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Catch up on coronavirus stories and special reports, curated by Mike Allen everyday

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Illustration: Sarah Grillo/Axios

The U.S. is careening toward more than 2,000 coronavirus-related deaths a day, and could soon surpass the record set in the spring, The Atlantic reports.

The big picture: Even with treatment advances, a certain portion of people who are infected with the virus will eventually die. When you multiply this percentage by today's number of cases, the results are extremely grim.

Details: Over the last four months, the virus has killed at least 1.5% of Americans diagnosed with it. (The real fatality rate is likely lower, as many cases go undetected.)

  • "[P]redicting the virus's death toll in the near term has become a matter of brutal arithmetic: 150,000 cases a day, times 1.5 percent, will lead to 2,250 daily deaths," The Atlantic writes.
  • In April, the seven-day average of daily deaths hit a peak of 2,116.
  • It takes weeks for the number of deaths to reflect today's number of cases.

Between the lines: Part of the reason the death rate appears to have fallen drastically since the spring is that we're testing so many more people, including those with mild infections.

  • And while treatments have improved, good care is dependent on health care workers being available to give it. But hospitals across the country are becoming overwhelmed by the virus and suffering from staffing shortages.

What we're watching: Within the next month, significantly more Americans are likely to die every two days than died on 9/11. It's unclear whether that will be enough to cause the country to change direction.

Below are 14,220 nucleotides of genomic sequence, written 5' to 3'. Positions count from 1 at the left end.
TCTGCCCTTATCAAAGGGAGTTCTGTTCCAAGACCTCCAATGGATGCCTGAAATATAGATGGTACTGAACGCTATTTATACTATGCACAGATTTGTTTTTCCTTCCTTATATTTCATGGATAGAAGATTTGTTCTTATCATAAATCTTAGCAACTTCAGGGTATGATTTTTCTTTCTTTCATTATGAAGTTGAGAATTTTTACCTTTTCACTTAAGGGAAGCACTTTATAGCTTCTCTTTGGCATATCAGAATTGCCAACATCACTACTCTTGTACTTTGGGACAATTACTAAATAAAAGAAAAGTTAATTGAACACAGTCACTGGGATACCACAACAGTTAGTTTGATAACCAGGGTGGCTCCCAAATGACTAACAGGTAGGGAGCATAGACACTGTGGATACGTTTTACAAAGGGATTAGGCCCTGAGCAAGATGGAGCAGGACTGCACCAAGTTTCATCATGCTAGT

Go deeper

Jan 30, 2021 - World

Germany to impose travel restrictions to curb spread of coronavirus variants

Border police officers check passports and COVID-19 tests at Frankfurt Airport. Photo: Thomas Lohnes via Getty Images

Germany announced Friday that it was imposing new travel restrictions in an effort to curb the spread of more contagious coronavirus variants.

Details: All non-German residents traveling from countries deemed "areas of variant concern," including the United Kingdom, South Africa, Portugal, Ireland, Brazil, Lesotho and Eswatini, will be banned from entering the country, even if they test negative for the coronavirus.

Updated Mar 2, 2021 - Politics & Policy

Coronavirus dashboard

Illustration: Aïda Amer/Axios

  1. Health: CDC director warns "now is not the time" to lift COVID restrictions — Exclusive: Teenagers' mental health claims doubled last spring.
  2. Axios-Ipsos poll: Americans' hopes rise after a year of COVID
  3. Vaccine: J&J CEO "absolutely" confident in vaccine distribution goals — Vaccine hesitancy is shrinking.
  4. World: China and Russia vaccinate the world, for now.
  5. Energy: Global carbon emissions rebound to pre-COVID levels.
  6. Local: Florida gets more good vaccine newsMinnesota's hunger problem grows amid pandemic — Denver's fitness industry eyes a pandemic recovery.
Jan 29, 2021 - Health

J&J says its one-shot vaccine is 66% effective against moderate to severe COVID

Photo: Thiago Prudêncio/SOPA Images/LightRocket via Getty Images

Johnson & Johnson announced Friday that its single-shot coronavirus vaccine was 66% effective in protecting against moderate to severe COVID-19 disease in Phase 3 trials, which was comprised of nearly 44,000 participants across eight countries.

Between the lines: The vaccine was 72% effective in the U.S., but only 57% effective in South Africa, where a more contagious variant has been spreading. It prevented 85% of severe infections and 100% of hospitalizations and deaths, according to the company.